The region is the largest national producer of bananas, (34% of the total) and cassava (34.7%). It is the second largest producer of rice, with a harvest estimated in 2008 of 1.114 million tons. Maranhão produces the majority (668 thousand tons). It ranks second in fruit production, with 27% share.
The region is subject to prolonged dry spells that are worse in El Niño years. This causes a periodic rural exodus. Government responses include dams and the transfer of the São Francisco River. The worst recent droughts were in 1993, 1998 and 1999. The latter was the worst in fifty years.
The Northern region includes Acre, Amapá, Amazonas, Pará, Rondônia, Roraima and Tocantins. The Amazon rainforest occupies a significant part of the region. The region's great challenge is to combine farming with forest preservation.
Between the end of the 19th century and early 20th century, during the so-called Rubber Boom, the region produced rubber, Brazil's most important export, until Asian production underpriced Brazil and shut down the industry.
The Midwest region includes Mato Grosso, Mato Grosso do Sul, Goiás and Distrito Federal. This region's agriculture developed much later than the rest of the country. The main biome is the Cerrado. By 2004, it was responsible for 46% of Brazilian soybeans, corn, rice and beans.
Over three decades its harvest grew from 4.2 million to 49.3 million tons in 2008.
Its cultivated area in 2008 was 15.1 million hectares. A big growth area was livestock. The opening of roads facilitated this growth.
As of 2004 this region produced only 2.7% of the nation's horticulture.
The principal agricultural products of Brazil are cattle, coffee, cotton, corn, rice, soy, wheat, sugarcane, tobacco, beans, floriculture and fruit. forestry, vegetables and cassava.
Brazil in 2005 produced around 8.7 million tonnes of beef, becoming world export leader in 2003 after surpassing Australia. Cattle herds are concentrated in Mato Grosso, Mato Grosso do Sul, Goiás and Minas Gerais. Together they account for over 46% of Brazilian cattle with more than 87 million head.
According to the Ministry of Agriculture, Brazilian beef production grew on average 6.1% a year from 1990 to 2003, and reached 7.6 million tonnes. In 2003, Brazil exported over 1.4 million tonnes of beef, earning around $1.5 billion. Leather exports that year passed the $1 billion mark.
|This section needs expansion. You can help by adding to it. (January 2010)|
Coffee is produced in states like São Paulo and Minas
Yield increases were sufficient to substantially increase output between the 1960s and the twenty-first century, despite reduced acreage. In the 1990s production moved from the South and Southeast regions to the Center-West and to the West of Bahia. Exports began in 2001.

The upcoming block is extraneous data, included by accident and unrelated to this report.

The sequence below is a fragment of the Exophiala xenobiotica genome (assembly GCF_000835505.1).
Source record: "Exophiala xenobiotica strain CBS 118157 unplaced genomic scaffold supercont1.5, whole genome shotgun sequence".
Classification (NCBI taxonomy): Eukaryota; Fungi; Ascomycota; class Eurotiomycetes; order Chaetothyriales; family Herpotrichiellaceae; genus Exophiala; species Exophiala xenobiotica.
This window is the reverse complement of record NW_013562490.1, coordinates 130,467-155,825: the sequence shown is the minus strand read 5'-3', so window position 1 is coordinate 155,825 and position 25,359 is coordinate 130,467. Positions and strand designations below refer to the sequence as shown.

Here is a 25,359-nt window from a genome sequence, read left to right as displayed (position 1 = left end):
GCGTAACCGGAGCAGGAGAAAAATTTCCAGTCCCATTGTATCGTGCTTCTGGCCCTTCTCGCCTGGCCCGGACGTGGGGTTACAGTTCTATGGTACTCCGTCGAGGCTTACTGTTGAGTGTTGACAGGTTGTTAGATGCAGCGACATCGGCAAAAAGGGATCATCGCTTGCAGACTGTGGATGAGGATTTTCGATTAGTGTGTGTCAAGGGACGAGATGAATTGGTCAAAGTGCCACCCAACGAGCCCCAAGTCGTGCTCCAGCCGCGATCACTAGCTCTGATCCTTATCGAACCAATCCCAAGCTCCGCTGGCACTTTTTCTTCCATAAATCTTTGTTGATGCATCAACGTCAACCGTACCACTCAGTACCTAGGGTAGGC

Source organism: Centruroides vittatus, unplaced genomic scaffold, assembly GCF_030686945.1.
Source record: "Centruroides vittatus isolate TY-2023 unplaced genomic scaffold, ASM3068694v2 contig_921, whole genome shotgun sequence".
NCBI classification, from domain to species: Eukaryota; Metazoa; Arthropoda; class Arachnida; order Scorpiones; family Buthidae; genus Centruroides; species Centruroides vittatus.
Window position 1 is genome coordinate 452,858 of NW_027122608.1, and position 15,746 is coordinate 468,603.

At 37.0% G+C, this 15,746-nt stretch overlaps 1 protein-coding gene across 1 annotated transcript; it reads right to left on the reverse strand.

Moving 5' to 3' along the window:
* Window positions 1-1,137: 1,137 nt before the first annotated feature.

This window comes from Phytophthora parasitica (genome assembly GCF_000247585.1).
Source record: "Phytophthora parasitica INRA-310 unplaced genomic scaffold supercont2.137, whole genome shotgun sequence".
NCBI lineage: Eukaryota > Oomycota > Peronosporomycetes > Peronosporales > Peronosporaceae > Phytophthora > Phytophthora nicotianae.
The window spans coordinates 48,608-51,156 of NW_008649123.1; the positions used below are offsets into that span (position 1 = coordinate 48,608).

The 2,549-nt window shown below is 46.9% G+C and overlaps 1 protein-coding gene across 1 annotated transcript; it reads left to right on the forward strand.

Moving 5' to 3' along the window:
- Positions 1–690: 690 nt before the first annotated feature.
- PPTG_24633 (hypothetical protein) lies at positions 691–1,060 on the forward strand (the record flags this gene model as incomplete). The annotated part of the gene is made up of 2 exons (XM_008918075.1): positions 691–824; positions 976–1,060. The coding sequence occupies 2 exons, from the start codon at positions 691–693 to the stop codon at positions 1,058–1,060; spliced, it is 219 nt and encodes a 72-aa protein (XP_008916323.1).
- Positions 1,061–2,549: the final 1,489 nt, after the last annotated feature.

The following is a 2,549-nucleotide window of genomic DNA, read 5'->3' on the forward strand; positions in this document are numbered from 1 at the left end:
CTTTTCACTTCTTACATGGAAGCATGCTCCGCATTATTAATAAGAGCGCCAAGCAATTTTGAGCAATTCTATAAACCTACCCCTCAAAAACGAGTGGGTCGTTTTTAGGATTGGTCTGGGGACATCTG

Brazil's entry in the cotton market led them to charge the US with illegal subsidies and tariffs. The Brazilian plea went to the World Trade Organization in 2002. WTO approved sanctions in 2009.
|Million metric tons||8.67||14.21||20.37||26.57||32.32||35.13|
Brazilian corn has two harvests per year. The main harvest is during the rainy season and a second, "dry cultivation" harvest follows during the dry season. In the South the main harvest is in late August; while in the Southeast and Center-West, it happens in October and November and in the Northeast, by year end. The second harvest is in Paraná, São Paulo and in the Center-West, in February and March.
In 2006 corn was planted on about thirteen million hectares, producing 41 million tons. Brazil was the third largest world producer, accounting for 6.1% of global production. Paraná was Brazil's biggest producer, totaling 25.72%.
|Million metric tons||4.79||7.55||9.77||11.04||11.13||13.19|
In the 1980s Brazil evolved from exporting to importing rice in small quantities to meet domestic demand. In the following decade, it became one of the main importers, reaching two million tons, equivalent to 10% of domestic demand by 1997-8. Uruguay and Argentina are the main suppliers of the cereal to the country.
In 1998, farmers planted 3.845 million ha, decreasing by 2008, to 2.847 million. Production grew from 11.582 million tons to an estimated 12.177 million tons.
|Million metric tons||0.20||1.50||15.15||24.07||32.82||51.18|
Soybean production began in 1882. From the beginning of the 20th century soy was used for animal fodder. In 1941, grain production surpassed forage use, becoming the main focus. Brazilian soybean production increased more than 3000% between 1970 and 2005. Yield increased 37.8% from 1990 to 2005. Soybean and soybean derivatives exports in 2005 alone earned over US$9 billion for Brazil.
The 2007/2008 harvest produced 60.1 million tons, surpassed only by the United States.
Brazil's largest producers are Mato Grosso, Paraná and Goiás, with fifteen, nine and six million tons, respectively, in 2004–2006. Mato Grosso and Paraná together grow on average over 49% of the crop.
|Million metric tons||0.71||1.84||2.70||5.55||1.72||4.65|
During the colonial period, Brazil depended heavily on sugarcane and continued to lead world sugarcane production into the twenty-first century.
Production is concentrated (90%) in São Paulo, Alagoas, Pernambuco, Minas Gerais, Mato Grosso, Mato Grosso do Sul, Goiás and Paraná.
Brazil harvested 558 million tonnes of sugarcane in 2007, representing a growth of 17.62% over 2006. For 2008, Brazil harvested 648,921,280 tonnes, of which total 89% was used for sugar and ethanol production. The other 11% was used for cachaça and rapadura production, as animal feed and as seeds. Ethanol production in 2008 was predicted to reach 26.4 billion litres.
Companhia Nacional de Abastecimento (CONAB)said that in 2007, sugarcane cultivated land increased by 12.3%, to 69,000 square kilometres.
|Million metric tons||56.92||79.75||148.65||262.67||326.12||558.50|